Forgetting and Losing the Self
Ayatullah Shaheed Murtuza Mutahhari
I remember that about eighteen years ago while discussing the exegesis of certain verses of the Holy Qur’an in a private gathering, for the first time the point struck me that the Qur’an very often employs typical expressions about a certain group of human beings, such as those who 'lose', 'forget', or 'sell' their selves. For instance, it says: They have indeed lost their selves, and that which they were forging has gone astray from them. (7:53)
Say: 'Surely the losers are they who lose their selves and their families on the Day of Resurrection' (39:15)
Be not as those who forgot God, and so He caused them to forget their selves; those-they are the ungodly. (59:19)
The question might occur to a mind with a philosophic bent. Is it possible for a man to lose his self? The loss of anything necessitates two things: the loser and the thing lost. Now how is it possible for a human being to lose its self? Is it not self-contradictory?
Likewise, is it possible for a man to forget himself? A living human being is always immersed in itself and perceives everything as something other and additional to its own self; its attention is, before everything else, focussed on itself. Then what is meant by forgetting one's self?
Later I realized that this matter occupies a significant place in Islamic teachings, especially in the prayers and some traditions as well as in the writings of Muslim 'urafa'. It shows that often man mistakes 'non-self' as his self, regards that non-self as his real self. Then imagining the non-self to be his self, he treats the non-self and takes care of it as he would have treated and cared for his true self.
The true self, as a result, falls into neglect and oblivion, and occasionally under goes a metamorphosis. For instance, when man imagines his body to represent his total entity, all his endeavour revolves about his body, it means that he has forgotten his self conceiving the non-self to be his real self.
Such a man, in the words of Rumi, is like the one who owns a piece of land somewhere; he carries building materials and hires masons and workers to build a house for him; after much toil, the house is made ready for living; the doors and windows are painted, the floor is carpeted, curtains are hung and the house is furnished beautifully in every way; however, one day when he prepares to move into the new house, all of a sudden he realizes his mistake; to his dismay, he notes that instead of erecting the house on his own land, he has constructed it on a land that belongs to somebody else, while his own plot lies abandoned elsewhere: Don 't build your house on the land of another, Work for your own self and toil not for the stranger.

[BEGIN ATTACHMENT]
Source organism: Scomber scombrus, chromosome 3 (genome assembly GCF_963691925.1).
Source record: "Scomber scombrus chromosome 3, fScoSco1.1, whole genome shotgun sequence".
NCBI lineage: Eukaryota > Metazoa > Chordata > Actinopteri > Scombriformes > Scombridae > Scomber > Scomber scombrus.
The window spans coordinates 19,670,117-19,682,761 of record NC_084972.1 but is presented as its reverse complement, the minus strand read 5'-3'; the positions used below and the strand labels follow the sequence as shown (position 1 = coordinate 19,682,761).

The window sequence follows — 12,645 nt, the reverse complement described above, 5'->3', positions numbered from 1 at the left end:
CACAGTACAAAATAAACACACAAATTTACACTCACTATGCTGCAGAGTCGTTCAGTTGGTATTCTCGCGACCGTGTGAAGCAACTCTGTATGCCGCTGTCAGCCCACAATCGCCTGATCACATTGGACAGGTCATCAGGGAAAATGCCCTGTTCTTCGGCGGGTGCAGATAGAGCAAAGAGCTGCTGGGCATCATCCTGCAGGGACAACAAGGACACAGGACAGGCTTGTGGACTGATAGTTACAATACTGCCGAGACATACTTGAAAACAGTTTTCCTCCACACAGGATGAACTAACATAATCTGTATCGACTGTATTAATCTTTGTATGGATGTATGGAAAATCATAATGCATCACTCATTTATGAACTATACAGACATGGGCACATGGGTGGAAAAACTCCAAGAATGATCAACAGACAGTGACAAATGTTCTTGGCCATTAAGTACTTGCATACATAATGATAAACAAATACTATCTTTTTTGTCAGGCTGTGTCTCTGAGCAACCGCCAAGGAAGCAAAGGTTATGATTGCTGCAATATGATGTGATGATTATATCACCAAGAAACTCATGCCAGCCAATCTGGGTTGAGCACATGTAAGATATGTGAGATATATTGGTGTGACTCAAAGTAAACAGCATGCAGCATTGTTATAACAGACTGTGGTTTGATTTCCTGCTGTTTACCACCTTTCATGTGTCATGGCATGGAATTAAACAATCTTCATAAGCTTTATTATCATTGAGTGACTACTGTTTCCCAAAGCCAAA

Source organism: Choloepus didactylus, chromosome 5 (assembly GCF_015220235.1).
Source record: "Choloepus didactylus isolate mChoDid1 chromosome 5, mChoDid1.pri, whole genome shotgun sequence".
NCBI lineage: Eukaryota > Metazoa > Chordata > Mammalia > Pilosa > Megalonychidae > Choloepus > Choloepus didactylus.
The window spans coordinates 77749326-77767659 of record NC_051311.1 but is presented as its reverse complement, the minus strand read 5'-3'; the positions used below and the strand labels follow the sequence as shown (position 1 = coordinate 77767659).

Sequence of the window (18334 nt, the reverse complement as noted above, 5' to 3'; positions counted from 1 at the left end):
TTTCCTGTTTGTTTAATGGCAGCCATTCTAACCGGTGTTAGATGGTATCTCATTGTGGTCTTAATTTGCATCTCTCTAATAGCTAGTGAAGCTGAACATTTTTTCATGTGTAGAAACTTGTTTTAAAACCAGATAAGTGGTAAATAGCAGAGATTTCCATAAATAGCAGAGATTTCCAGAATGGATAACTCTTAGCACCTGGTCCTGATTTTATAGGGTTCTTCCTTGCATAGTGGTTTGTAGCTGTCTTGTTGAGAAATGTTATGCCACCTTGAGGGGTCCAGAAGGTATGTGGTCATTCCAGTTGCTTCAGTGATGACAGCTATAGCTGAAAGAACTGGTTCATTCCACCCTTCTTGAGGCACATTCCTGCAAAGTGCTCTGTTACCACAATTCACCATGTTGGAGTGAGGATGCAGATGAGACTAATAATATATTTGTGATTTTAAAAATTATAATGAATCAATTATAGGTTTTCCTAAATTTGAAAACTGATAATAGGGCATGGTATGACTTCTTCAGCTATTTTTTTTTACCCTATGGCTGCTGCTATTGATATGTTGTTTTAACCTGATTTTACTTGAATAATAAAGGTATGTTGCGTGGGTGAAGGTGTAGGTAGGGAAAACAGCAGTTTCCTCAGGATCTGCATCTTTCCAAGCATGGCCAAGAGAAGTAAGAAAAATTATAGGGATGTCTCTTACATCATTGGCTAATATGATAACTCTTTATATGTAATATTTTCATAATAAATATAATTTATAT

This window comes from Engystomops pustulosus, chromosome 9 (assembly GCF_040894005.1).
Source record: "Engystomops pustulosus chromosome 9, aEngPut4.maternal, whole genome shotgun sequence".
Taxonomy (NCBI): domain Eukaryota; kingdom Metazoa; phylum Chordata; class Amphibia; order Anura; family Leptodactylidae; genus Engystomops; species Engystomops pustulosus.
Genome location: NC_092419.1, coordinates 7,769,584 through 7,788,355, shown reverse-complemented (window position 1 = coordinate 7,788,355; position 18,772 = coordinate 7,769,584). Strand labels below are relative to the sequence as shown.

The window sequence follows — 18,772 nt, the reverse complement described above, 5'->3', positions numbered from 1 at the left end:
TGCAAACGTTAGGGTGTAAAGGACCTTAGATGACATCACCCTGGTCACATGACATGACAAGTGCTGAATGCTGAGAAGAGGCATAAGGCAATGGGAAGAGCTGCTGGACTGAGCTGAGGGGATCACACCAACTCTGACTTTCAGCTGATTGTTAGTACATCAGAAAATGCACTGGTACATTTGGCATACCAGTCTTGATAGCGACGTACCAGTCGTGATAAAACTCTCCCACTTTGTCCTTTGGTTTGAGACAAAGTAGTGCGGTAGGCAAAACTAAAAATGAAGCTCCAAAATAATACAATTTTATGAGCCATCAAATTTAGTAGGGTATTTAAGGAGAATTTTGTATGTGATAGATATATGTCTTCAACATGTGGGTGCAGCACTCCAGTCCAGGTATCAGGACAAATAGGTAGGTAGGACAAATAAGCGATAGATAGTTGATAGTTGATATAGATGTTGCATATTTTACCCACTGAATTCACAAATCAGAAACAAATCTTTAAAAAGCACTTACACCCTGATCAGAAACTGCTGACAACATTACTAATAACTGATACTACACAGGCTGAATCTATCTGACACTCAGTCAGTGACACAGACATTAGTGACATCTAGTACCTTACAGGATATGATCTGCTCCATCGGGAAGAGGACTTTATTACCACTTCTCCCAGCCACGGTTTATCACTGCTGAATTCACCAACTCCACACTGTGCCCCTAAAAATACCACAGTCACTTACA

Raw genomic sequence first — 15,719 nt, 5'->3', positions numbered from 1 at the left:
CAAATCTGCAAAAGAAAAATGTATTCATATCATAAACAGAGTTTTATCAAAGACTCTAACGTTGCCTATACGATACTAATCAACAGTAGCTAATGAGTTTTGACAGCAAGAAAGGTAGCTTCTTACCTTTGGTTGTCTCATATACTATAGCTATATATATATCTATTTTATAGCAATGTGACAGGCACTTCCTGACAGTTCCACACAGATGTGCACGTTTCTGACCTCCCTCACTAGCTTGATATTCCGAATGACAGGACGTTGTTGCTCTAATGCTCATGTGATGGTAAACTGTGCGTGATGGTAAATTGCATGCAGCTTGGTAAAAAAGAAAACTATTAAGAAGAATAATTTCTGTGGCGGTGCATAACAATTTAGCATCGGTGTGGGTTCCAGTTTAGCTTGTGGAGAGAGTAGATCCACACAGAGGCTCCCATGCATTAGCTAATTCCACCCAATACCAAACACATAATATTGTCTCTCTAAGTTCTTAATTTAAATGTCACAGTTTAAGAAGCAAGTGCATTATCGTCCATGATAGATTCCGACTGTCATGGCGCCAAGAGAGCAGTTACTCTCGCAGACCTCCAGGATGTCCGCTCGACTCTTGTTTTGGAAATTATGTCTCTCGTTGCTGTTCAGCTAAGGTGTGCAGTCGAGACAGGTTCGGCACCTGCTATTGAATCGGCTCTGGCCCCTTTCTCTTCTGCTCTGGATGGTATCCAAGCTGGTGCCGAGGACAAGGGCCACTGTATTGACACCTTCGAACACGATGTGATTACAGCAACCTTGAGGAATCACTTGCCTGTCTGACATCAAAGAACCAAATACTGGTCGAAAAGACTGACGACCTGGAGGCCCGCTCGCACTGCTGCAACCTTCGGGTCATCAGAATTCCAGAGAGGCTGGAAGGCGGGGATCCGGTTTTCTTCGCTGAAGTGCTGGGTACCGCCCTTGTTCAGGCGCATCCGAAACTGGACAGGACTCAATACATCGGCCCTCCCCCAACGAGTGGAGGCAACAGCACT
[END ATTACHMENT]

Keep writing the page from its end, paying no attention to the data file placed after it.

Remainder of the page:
Who is the stranger except your own earthen frame?
On whose account are all your sorrows and woes?
So long as you nurse and pamper your body, The soul would not prosper, nor would it become sturdy.
At another place Rumi says: You, who have lost your self in a losing encounter, Distinguishing not the other from your own true self; At every shadow you are quick to exclaim, “Ah! This is me!” By God it is not you!
Isolate yourself for a while from the crowd, And immerse yourself to the neck in thought.
Indeed you shall find that you are one with the One, Beautiful, serene, and blessed is your self.
Amir al-Mu'minin 'Ali (A) has a saying in this regard which is as profound as it is elegant: I wonder at the man who searches for his lost things but doesn't care to recover his lost self. 8
Losing oneself and forgetting oneself is not confined to man's error in recognizing his true identity and essence-such as the ordinary man's self-identification with the body, or the 'arif's occasional identification of himself with his barzakhi body.